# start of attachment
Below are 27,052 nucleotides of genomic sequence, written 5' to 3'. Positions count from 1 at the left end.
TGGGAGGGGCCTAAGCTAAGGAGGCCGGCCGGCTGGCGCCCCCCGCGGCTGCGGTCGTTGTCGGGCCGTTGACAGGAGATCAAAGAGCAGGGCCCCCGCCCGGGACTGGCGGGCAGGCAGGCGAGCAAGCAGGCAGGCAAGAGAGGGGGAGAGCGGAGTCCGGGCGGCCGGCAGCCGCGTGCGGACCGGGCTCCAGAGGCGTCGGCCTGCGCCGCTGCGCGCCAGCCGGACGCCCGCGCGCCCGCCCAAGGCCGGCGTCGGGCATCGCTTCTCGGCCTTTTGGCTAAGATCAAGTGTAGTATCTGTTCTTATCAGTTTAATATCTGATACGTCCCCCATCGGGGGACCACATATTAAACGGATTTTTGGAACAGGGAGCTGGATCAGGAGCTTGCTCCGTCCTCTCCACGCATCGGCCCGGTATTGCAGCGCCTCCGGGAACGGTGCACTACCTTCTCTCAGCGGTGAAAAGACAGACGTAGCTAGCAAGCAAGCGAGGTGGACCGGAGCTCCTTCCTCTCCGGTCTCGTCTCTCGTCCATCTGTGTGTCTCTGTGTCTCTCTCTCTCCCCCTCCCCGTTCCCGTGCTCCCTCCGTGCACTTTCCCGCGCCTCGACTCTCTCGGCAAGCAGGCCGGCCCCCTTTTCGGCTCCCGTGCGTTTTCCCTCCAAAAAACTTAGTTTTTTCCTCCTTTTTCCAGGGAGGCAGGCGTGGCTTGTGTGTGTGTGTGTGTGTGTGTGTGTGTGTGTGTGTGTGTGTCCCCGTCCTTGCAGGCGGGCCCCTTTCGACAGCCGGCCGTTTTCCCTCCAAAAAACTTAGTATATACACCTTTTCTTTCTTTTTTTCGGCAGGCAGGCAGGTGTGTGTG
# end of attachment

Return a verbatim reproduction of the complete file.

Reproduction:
Below are 27,052 nucleotides of genomic sequence, written 5' to 3'. Positions count from 1 at the left end.
TGGGAGGGGCCTAAGCTAAGGAGGCCGGCCGGCTGGCGCCCCCCGCGGCTGCGGTCGTTGTCGGGCCGTTGACAGGAGATCAAAGAGCAGGGCCCCCGCCCGGGACTGGCGGGCAGGCAGGCGAGCAAGCAGGCAGGCAAGAGAGGGGGAGAGCGGAGTCCGGGCGGCCGGCAGCCGCGTGCGGACCGGGCTCCAGAGGCGTCGGCCTGCGCCGCTGCGCGCCAGCCGGACGCCCGCGCGCCCGCCCAAGGCCGGCGTCGGGCATCGCTTCTCGGCCTTTTGGCTAAGATCAAGTGTAGTATCTGTTCTTATCAGTTTAATATCTGATACGTCCCCCATCGGGGGACCACATATTAAACGGATTTTTGGAACAGGGAGCTGGATCAGGAGCTTGCTCCGTCCTCTCCACGCATCGGCCCGGTATTGCAGCGCCTCCGGGAACGGTGCACTACCTTCTCTCAGCGGTGAAAAGACAGACGTAGCTAGCAAGCAAGCGAGGTGGACCGGAGCTCCTTCCTCTCCGGTCTCGTCTCTCGTCCATCTGTGTGTCTCTGTGTCTCTCTCTCTCCCCCTCCCCGTTCCCGTGCTCCCTCCGTGCACTTTCCCGCGCCTCGACTCTCTCGGCAAGCAGGCCGGCCCCCTTTTCGGCTCCCGTGCGTTTTCCCTCCAAAAAACTTAGTTTTTTCCTCCTTTTTCCAGGGAGGCAGGCGTGGCTTGTGTGTGTGTGTGTGTGTGTGTGTGTGTGTGTGTGTGTGTGTCCCCGTCCTTGCAGGCGGGCCCCTTTCGACAGCCGGCCGTTTTCCCTCCAAAAAACTTAGTATATACACCTTTTCTTTCTTTTTTTCGGCAGGCAGGCAGGTGTGTGTG